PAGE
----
Stem cell therapy has the potential to cure sepsis, according to a team of scientists in Durham, North Carolina.

What is sepsis and how do you get it?

Sepsis is a condition that occurs when the body’s normal response to infection goes into overdrive and causes organ dysfunction.

It is usually caused by infection. A relatively common illness such as a skin infection or pneumonia could trigger the condition.

When this happens, the body’s immune system can become overwhelmed by infection and responds with an excessive inflammatory response. This inflammation spreads and affects otherwise healthy tissue and organs.

Who is most at risk of contracting sepsis?

Sepsis is a major cause of death in premature babies, but it can affect people of all ages.

What are the signs of sepsis?

The signs of sepsis vary between newborns and adults, but generally include weakness, loss of appetite as well as fever and chills.

In babies, you can also look out for a heart rate above 90 BPM, and a breathing rate above 20 breathes per minute. It is worth keeping an eye out for these signs when an infection first begins.

The three stages of sepsis

Stage 1

  • A part of the body becomes infected
  • Germs and toxins produced by the bacteria or virus enter the bloodstream
  • This initiates an inflammatory response.

Stage 2

  • Individual organs in the body become affected.
  • They deteriorate and in some cases, fail.

Stage 3

  • In severe cases, multiple organs stop functioning
  • The patient experiences cardio-circulatory failure
  • A rapid drop in blood pressure occurs, called “septic shock”.

What is the cure for sepsis?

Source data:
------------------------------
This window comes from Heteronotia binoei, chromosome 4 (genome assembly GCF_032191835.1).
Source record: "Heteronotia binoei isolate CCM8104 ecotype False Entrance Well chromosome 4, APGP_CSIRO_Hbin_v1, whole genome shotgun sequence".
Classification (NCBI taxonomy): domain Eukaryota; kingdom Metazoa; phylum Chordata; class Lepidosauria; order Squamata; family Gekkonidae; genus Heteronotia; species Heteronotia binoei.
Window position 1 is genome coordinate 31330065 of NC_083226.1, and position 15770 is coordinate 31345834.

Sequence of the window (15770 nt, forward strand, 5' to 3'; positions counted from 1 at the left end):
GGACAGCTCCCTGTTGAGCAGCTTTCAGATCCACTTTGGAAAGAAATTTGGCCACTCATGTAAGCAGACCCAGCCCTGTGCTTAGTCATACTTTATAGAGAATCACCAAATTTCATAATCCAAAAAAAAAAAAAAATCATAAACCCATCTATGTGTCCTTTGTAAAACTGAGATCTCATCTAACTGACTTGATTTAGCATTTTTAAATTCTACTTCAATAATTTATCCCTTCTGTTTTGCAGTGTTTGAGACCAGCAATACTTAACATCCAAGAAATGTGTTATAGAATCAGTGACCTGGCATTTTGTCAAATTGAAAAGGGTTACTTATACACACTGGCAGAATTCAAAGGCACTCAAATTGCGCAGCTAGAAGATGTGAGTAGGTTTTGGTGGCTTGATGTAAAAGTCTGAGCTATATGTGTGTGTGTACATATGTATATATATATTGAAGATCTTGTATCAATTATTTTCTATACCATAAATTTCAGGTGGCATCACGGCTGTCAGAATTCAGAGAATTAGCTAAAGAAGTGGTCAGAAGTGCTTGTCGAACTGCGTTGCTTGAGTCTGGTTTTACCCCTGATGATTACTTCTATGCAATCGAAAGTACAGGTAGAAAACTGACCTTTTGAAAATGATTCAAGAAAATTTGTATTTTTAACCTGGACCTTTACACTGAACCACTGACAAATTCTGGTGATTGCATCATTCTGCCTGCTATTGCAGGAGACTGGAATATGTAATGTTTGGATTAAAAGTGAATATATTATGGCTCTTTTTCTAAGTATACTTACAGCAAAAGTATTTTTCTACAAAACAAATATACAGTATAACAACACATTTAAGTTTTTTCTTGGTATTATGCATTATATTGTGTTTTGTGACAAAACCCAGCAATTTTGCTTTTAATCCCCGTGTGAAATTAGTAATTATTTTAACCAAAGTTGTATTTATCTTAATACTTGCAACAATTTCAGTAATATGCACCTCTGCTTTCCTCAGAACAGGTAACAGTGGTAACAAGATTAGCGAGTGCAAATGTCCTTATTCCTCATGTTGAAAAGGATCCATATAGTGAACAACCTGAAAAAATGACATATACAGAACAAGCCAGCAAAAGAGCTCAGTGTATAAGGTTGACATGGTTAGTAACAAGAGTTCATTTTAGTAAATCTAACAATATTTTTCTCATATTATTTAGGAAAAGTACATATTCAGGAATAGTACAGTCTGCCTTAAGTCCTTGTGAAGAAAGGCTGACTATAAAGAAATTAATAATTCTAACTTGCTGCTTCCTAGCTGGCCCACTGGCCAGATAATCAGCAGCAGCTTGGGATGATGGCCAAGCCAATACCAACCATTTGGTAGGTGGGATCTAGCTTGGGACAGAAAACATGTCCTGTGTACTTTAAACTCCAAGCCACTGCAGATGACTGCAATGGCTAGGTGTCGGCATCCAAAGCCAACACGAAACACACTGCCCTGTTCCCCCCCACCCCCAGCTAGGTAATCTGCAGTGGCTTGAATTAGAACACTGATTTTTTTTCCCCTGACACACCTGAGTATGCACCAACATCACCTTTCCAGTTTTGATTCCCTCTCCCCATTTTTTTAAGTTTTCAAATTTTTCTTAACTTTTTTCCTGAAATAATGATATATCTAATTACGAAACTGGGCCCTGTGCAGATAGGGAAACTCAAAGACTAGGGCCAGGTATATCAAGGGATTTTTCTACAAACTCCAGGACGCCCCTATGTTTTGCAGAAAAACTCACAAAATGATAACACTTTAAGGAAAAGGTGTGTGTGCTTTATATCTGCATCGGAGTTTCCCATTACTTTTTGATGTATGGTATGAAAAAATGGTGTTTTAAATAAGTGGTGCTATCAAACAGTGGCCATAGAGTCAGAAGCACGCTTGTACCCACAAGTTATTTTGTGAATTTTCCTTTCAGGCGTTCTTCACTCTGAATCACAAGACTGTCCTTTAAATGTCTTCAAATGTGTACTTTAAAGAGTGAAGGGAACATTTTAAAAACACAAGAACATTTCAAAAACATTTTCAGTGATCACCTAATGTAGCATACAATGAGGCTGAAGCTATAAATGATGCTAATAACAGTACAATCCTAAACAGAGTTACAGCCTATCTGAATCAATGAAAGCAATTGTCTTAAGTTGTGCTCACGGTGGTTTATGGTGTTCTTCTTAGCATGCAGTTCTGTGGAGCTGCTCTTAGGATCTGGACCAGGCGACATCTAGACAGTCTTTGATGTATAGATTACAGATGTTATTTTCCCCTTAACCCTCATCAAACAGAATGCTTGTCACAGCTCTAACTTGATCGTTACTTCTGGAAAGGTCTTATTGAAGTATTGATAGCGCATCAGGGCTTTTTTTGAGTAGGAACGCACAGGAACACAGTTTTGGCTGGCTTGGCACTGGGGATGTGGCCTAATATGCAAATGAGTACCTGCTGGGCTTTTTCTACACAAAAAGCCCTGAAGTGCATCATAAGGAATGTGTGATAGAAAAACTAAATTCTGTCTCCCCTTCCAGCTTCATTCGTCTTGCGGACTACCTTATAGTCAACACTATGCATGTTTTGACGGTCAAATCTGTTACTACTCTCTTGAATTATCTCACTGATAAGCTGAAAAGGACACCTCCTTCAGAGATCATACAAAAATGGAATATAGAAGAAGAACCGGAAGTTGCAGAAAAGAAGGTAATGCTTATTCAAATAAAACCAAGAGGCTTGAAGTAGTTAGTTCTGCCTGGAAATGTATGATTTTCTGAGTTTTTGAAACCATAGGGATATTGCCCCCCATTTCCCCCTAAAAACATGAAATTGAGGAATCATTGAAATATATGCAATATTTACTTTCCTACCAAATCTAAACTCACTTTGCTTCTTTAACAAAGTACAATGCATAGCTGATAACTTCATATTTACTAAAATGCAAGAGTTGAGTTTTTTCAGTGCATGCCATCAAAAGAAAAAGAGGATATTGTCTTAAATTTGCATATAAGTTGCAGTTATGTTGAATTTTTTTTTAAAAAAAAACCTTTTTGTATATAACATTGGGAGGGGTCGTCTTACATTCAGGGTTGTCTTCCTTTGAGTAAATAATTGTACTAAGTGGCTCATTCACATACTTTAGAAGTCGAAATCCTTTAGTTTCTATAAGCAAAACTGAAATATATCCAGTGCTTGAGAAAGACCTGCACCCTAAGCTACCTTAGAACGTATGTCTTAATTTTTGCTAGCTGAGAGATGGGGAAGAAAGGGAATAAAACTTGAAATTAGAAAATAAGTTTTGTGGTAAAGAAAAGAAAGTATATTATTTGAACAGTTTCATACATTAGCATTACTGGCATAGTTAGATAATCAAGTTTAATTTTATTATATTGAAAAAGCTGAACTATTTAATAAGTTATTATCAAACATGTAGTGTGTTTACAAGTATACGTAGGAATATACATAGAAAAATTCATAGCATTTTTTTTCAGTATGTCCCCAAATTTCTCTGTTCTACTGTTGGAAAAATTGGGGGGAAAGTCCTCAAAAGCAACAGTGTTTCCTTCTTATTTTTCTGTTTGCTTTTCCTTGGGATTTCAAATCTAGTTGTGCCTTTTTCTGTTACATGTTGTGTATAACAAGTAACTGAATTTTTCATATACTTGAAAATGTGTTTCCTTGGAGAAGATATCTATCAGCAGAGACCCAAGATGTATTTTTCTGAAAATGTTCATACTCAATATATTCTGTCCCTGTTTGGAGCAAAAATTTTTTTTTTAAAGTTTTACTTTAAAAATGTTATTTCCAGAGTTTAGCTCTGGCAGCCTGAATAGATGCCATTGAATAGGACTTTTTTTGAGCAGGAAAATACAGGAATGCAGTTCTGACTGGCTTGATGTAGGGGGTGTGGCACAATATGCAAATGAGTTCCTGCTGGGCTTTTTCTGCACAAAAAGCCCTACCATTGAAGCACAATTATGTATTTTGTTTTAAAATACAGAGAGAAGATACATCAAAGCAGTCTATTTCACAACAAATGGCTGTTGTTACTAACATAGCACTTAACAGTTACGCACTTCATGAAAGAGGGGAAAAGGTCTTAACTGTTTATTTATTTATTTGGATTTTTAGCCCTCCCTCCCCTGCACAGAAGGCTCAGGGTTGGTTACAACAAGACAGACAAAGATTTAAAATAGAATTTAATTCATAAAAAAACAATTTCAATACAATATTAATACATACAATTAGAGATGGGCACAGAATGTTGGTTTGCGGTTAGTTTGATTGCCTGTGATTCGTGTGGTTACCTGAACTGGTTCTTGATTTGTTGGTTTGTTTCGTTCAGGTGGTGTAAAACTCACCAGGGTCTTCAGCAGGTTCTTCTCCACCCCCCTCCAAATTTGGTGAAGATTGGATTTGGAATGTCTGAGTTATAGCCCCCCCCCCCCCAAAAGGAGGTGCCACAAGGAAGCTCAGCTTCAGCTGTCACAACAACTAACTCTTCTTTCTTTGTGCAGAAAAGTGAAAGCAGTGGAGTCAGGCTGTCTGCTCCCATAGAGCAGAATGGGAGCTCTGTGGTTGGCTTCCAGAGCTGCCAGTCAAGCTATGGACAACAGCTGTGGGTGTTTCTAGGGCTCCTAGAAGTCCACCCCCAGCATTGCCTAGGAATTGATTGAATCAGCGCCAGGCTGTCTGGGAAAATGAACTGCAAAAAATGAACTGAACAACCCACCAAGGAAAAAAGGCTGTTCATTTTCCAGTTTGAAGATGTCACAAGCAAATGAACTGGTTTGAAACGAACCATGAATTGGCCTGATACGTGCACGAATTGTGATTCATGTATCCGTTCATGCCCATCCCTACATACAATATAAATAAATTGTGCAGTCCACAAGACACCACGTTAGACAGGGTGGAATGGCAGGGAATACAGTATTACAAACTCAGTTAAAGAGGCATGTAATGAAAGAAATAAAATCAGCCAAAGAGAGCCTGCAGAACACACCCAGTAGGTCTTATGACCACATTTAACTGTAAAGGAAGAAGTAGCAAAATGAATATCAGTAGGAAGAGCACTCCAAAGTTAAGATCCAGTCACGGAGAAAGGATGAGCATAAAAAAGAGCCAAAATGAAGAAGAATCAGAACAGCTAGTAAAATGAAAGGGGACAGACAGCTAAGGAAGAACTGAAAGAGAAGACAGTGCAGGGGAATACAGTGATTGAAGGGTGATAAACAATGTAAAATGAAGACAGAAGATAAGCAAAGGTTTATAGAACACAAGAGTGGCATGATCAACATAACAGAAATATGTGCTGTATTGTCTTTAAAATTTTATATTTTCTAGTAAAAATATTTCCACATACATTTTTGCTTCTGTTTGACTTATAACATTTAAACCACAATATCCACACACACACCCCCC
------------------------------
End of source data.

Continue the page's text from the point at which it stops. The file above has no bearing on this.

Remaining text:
Currently, doctors treat sepsis with a course of antibiotics, but doctors worry that the increasing likelihood of antibiotic resistance will render this treatment inert.

The clinical study, spearheaded by Desiree Perlee from The University of Arizona Medical Center, aims to use stem cells as a potential cure for the condition.

In the trial, researchers gave 32 volunteers a drug to induce endotoxemia, a form of bacterial inflammation that has similar characteristics to sepsis and can therefore be used as a stand-in.

After an hour, doctors gave patients an infusion of allogeneic mesenchymal stem cells (ACSs), which can be found in the umbilical cord.

The results showed that these stem cells were well tolerated and at the highest dose, had promising anti-inflammatory effects as well as a mild pro-coagulant impact.

However, researchers noted that endotoxemia may respond differently to treatment and researchers need to investigate further in sepsis patients.

  • Sepsis kills 1 in every 4 patients who contract it

  • It affects 250,000 children each year in the UK

  • Kills 5 people every hour

  • 44,000 deaths per year – more than bowel, breast and prostate cancer combined

  • 6 million death toll worldwide

  • 30 million cases of sepsis globally

Stem cells and inflammation

This trial is just the latest attempting to harness the anti-inflammatory power of stem cells to treat a life-threatening condition. Scientists are also exploring MSCs for the treatment of Alzheimer’s.

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